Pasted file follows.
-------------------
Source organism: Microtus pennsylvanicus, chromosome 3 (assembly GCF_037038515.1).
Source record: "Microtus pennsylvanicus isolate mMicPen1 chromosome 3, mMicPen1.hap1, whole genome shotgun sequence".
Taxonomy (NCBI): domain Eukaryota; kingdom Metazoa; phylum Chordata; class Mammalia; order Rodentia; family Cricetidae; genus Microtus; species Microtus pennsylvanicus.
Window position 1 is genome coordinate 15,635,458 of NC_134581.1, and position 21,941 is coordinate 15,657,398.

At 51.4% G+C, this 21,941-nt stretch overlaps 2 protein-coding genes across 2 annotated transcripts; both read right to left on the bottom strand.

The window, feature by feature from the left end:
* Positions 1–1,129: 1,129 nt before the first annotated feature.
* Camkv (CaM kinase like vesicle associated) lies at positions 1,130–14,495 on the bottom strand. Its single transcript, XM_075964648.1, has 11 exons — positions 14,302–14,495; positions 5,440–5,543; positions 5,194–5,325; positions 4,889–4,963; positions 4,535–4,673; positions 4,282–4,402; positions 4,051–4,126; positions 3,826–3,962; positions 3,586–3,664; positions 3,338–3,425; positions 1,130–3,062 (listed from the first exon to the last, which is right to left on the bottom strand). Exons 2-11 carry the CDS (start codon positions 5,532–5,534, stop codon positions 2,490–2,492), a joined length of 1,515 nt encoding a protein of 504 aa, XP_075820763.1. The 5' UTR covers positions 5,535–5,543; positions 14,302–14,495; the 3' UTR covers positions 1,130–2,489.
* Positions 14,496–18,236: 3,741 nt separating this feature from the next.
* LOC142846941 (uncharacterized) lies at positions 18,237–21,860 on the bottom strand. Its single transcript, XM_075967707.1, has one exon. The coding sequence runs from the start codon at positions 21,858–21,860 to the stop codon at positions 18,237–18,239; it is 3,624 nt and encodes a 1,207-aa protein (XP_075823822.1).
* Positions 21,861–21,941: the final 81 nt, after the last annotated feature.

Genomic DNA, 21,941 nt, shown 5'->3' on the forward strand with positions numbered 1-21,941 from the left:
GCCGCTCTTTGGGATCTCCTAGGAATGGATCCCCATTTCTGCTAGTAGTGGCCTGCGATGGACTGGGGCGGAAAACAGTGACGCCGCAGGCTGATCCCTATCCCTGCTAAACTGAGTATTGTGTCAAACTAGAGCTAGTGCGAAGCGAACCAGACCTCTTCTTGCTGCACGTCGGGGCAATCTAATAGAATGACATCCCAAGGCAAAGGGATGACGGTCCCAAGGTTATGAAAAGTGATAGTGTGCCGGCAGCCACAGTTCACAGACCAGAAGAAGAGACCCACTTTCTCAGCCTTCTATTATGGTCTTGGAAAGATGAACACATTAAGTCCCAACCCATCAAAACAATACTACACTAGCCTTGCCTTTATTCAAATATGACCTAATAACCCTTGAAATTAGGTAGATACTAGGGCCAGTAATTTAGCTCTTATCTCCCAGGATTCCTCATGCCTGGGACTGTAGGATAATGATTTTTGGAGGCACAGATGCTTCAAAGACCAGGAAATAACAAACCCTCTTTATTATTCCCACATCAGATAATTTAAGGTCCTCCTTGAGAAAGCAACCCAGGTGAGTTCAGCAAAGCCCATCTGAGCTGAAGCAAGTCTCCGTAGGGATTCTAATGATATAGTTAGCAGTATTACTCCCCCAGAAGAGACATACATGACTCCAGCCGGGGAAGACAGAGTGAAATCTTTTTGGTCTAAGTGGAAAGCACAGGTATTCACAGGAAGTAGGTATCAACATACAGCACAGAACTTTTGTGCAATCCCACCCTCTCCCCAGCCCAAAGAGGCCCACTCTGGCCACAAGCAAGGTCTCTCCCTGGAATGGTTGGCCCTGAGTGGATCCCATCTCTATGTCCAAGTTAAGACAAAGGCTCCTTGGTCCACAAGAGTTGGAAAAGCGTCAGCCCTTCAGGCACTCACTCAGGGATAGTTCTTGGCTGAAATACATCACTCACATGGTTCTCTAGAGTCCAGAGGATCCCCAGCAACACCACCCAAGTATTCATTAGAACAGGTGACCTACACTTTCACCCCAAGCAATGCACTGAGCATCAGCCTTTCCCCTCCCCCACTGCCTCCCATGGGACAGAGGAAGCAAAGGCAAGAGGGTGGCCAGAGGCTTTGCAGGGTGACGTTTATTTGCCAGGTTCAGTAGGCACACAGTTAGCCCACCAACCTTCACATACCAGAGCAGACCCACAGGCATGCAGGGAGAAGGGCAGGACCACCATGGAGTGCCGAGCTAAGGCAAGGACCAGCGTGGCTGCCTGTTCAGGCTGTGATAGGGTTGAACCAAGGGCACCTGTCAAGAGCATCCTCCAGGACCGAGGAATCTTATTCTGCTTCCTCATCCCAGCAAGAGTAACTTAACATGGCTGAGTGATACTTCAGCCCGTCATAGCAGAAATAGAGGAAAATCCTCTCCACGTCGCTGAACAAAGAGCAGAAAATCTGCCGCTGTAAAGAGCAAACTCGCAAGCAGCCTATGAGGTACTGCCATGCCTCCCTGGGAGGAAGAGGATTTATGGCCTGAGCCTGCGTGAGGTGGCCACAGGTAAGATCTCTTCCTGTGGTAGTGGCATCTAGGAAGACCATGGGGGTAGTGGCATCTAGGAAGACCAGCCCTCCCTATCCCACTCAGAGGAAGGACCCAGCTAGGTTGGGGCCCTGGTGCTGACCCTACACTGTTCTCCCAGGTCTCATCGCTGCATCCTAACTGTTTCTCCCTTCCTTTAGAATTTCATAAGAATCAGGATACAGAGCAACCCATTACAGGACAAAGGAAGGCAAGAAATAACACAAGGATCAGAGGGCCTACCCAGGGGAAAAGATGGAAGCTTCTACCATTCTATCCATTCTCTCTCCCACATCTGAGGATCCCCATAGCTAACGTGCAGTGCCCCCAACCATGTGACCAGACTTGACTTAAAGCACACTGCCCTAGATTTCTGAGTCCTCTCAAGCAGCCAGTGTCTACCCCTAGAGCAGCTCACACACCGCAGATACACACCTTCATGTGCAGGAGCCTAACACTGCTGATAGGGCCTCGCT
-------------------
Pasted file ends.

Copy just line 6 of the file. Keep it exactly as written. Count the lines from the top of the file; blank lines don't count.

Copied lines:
The window, feature by feature from the left end: